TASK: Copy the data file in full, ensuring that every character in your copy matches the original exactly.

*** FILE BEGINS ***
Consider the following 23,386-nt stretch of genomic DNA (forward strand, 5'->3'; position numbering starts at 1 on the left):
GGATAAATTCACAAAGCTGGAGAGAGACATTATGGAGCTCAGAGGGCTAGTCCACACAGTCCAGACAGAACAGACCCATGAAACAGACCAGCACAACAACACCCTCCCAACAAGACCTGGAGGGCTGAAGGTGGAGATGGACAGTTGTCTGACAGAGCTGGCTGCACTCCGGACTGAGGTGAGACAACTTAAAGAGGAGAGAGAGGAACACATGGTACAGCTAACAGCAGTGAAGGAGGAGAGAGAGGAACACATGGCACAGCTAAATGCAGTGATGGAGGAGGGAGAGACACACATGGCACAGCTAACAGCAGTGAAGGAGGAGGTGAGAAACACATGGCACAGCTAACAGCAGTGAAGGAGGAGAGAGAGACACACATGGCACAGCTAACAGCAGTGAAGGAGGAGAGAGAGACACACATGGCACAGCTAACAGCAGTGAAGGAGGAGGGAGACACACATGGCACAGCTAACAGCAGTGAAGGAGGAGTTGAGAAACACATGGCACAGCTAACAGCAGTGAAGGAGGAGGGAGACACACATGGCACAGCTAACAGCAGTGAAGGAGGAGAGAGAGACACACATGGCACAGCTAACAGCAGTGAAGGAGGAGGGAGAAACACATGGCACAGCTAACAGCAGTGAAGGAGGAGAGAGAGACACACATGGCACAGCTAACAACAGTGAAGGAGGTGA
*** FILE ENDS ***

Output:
Consider the following 23,386-nt stretch of genomic DNA (forward strand, 5'->3'; position numbering starts at 1 on the left):
GGATAAATTCACAAAGCTGGAGAGAGACATTATGGAGCTCAGAGGGCTAGTCCACACAGTCCAGACAGAACAGACCCATGAAACAGACCAGCACAACAACACCCTCCCAACAAGACCTGGAGGGCTGAAGGTGGAGATGGACAGTTGTCTGACAGAGCTGGCTGCACTCCGGACTGAGGTGAGACAACTTAAAGAGGAGAGAGAGGAACACATGGTACAGCTAACAGCAGTGAAGGAGGAGAGAGAGGAACACATGGCACAGCTAAATGCAGTGATGGAGGAGGGAGAGACACACATGGCACAGCTAACAGCAGTGAAGGAGGAGGTGAGAAACACATGGCACAGCTAACAGCAGTGAAGGAGGAGAGAGAGACACACATGGCACAGCTAACAGCAGTGAAGGAGGAGAGAGAGACACACATGGCACAGCTAACAGCAGTGAAGGAGGAGGGAGACACACATGGCACAGCTAACAGCAGTGAAGGAGGAGTTGAGAAACACATGGCACAGCTAACAGCAGTGAAGGAGGAGGGAGACACACATGGCACAGCTAACAGCAGTGAAGGAGGAGAGAGAGACACACATGGCACAGCTAACAGCAGTGAAGGAGGAGGGAGAAACACATGGCACAGCTAACAGCAGTGAAGGAGGAGAGAGAGACACACATGGCACAGCTAACAACAGTGAAGGAGGTGA